Cincinnati planter leverages church building as coworking space to fuel ministry

Growing up, Austin Mathis didn’t know many pastors who held jobs outside their pastoral roles. So, naturally, when he felt God’s call to plant a church in 2014, Austin didn’t picture himself pastoring while also starting a business and coaching at the local high school.

He’d also never seen a church leverage its building as a for-profit coworking space during the week. So, naturally, he wasn’t quite sure how to start one when the church he planted, Grace Church, acquired its first meeting space in a strip mall on the west side of Cincinnati this past year.

What he did know was that God designed the global economy in such a way that churches can send people everywhere. “And if we can do that internationally,” he says, “why don’t we leverage the local economy for the kingdom of God?”

So, that’s what he did – even when he wasn’t sure exactly what he was doing.

When Austin and his wife, Amy, moved back to their home city of Cincinnati in 2021 to pursue church planting, they wanted to make sure they were setting up Grace Church for long-term success. “If you can find a way early in church planting to alleviate operational costs, it can impact the ministry for years to come,” Austin shares.

That’s why Austin chose to plant Grace Church while working as a strength and conditioning coach at Harrison High School. But seeing marketplace opportunities that could be harnessed for God’s kingdom wasn’t something he intertwined just into his own life—he also applied this to his church’s strategy.

Grace Church first began meeting in the Mathis’ living room in 2021. Despite Cincinnati’s cultural Catholicism, God drew people to the church until they outgrew the living room and moved into a nearby elementary school. When Grace Church signed a lease on a retail space in 2022, Austin was excited to see how God would allow them to leverage this new gathering place for His mission.

“Then came the hard part,” Austin laughs.

As members of Grace Church and ministry teams from partnering churches came to help renovate the space in the following weeks, Austin started consulting with finance and business experts to help set up Co:Mission Collaborative, a for-profit coworking space owned by and for the financial benefit of Grace Church.

“The motivation for starting a business wasn’t only financial, but missional,” Austin shares. “Church planters need to think more like a missionary engaging their community than a preacher starting a Sunday morning event. This business is helping Grace Church accomplish that.”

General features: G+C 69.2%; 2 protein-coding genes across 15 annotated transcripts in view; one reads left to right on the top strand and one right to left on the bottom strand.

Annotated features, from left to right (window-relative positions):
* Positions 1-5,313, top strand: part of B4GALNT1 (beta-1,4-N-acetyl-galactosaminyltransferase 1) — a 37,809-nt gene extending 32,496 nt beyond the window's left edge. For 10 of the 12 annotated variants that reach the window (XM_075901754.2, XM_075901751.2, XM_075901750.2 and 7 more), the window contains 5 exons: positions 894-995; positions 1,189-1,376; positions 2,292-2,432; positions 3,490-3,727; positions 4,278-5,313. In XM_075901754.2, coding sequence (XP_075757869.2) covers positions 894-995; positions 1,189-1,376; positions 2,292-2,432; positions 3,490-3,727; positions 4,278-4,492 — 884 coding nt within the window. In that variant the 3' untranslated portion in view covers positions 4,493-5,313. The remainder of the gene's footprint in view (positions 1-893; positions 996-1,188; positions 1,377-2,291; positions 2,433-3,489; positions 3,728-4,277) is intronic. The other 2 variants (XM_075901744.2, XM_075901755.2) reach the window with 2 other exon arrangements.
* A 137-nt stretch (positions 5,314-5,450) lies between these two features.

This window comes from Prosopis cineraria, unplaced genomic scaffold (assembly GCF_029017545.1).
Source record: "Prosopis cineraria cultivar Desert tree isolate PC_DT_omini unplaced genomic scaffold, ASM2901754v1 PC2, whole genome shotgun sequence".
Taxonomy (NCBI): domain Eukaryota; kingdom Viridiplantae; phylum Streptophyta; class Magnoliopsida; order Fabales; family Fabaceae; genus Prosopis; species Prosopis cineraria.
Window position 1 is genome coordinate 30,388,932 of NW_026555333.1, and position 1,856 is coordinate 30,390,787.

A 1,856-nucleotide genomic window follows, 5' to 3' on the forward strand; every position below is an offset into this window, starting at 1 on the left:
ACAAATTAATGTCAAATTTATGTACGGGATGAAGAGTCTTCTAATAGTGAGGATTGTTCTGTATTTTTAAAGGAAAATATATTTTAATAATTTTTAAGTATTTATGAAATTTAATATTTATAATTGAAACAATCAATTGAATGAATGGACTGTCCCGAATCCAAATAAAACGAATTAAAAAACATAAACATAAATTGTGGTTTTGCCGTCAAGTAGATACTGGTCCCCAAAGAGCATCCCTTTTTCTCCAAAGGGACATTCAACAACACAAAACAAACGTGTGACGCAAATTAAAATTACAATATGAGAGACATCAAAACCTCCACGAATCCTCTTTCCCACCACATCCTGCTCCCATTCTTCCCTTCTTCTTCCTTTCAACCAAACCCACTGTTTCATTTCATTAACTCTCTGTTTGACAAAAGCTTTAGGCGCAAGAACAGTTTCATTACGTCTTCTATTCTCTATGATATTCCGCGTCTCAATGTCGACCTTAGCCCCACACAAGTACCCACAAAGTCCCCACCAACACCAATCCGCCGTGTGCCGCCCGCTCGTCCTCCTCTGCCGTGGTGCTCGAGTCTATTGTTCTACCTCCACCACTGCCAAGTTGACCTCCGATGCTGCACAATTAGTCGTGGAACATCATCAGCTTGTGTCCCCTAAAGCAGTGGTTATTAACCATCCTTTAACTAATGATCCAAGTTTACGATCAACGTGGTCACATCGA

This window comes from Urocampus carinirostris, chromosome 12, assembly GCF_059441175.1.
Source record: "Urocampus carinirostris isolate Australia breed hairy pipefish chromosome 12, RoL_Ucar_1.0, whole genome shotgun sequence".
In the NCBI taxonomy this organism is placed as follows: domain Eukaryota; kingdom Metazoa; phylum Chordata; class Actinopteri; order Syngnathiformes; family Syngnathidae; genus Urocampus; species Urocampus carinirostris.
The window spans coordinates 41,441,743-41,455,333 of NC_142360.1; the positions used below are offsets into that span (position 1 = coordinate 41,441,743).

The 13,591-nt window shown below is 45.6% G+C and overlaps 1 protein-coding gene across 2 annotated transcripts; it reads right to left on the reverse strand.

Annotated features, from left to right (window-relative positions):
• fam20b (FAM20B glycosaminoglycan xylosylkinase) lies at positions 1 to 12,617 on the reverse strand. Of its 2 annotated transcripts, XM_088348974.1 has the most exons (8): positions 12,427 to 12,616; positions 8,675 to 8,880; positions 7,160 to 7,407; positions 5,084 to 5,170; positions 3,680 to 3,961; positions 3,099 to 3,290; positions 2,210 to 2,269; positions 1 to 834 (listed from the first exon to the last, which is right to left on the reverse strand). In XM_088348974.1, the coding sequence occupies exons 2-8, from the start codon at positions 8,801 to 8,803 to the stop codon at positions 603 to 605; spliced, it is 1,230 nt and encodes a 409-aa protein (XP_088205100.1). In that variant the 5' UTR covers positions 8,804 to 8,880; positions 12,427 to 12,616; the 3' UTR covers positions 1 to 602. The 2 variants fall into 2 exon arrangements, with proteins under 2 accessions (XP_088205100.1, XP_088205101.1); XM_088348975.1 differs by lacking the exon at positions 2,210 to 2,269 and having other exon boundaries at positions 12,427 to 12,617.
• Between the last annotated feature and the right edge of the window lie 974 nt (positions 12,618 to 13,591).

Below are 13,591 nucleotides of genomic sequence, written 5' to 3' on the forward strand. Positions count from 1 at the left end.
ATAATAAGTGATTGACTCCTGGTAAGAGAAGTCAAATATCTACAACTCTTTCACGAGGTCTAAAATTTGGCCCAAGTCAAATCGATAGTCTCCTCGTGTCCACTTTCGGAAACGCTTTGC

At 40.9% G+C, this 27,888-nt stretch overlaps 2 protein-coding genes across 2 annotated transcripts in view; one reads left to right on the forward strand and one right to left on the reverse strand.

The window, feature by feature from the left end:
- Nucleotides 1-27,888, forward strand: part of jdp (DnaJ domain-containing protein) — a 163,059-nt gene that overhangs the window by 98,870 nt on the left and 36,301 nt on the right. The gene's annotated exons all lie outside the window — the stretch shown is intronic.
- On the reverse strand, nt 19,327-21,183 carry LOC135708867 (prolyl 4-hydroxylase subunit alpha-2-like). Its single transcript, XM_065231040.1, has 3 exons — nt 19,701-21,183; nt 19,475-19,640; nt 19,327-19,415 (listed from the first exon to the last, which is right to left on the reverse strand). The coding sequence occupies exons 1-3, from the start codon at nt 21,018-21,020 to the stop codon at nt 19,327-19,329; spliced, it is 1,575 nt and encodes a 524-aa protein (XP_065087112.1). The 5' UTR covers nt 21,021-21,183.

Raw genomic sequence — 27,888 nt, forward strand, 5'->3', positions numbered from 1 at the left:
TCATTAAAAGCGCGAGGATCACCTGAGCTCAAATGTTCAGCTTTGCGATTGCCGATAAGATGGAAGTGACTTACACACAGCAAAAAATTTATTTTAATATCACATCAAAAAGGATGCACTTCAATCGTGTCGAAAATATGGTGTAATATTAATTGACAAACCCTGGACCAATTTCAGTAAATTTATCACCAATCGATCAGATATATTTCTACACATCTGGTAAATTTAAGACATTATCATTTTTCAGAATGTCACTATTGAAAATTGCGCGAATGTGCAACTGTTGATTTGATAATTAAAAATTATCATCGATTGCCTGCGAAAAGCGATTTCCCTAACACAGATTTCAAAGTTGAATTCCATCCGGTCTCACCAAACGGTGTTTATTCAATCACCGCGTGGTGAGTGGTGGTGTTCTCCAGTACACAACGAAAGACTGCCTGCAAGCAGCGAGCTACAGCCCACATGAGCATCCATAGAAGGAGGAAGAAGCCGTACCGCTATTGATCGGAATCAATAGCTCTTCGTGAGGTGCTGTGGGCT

During the week, Grace Church transforms into an office space for businesses and individuals in their community. Not only does the workspace meet a need in the church’s neighborhood, but this creative opportunity also helps sustain the church’s ministries – ministries that have helped them meet couples like Logan and Dana.

Members from Grace Church first met Logan and Dana at a community yard sale event but didn’t see them again until a year and a half later, when their family encountered a difficult season and decided to visit Grace Church. In the past year, Logan and Dana have accepted Christ, followed in believer’s baptism and dedicated their four children to God.

Austin’s job as a coach has also helped him reach out to different pockets of his community that wouldn’t have been as easy for him to access as a full-time pastor. Several high school athletes he coaches have visited Grace Church; some even attend with their families.

“Whether it’s being on the sidelines on Friday nights with the football team or getting to know the mayor through my role at the business and church, I’ve seen my multiple roles intersect in the community,” Austin says. It’s all come together, and I’ve seen how God has gone before to prepare the ground and open doors.”

Being a part of Send Network has provided crucial encouragement for Austin as he’s jumped through the hoops of covocational church planting. “Knowing that the entire network is behind you, that everyone is rooting for one another and wants your church to do well – it’s crucial for all church planters, covocational or not.”

Austin encourages churches who own a meeting space to develop a core team of leaders, then ask, “How can your church leverage your space to reach your community? What could God do within the walls of the building not just on Sunday but throughout the week?”

Published May 2, 2024

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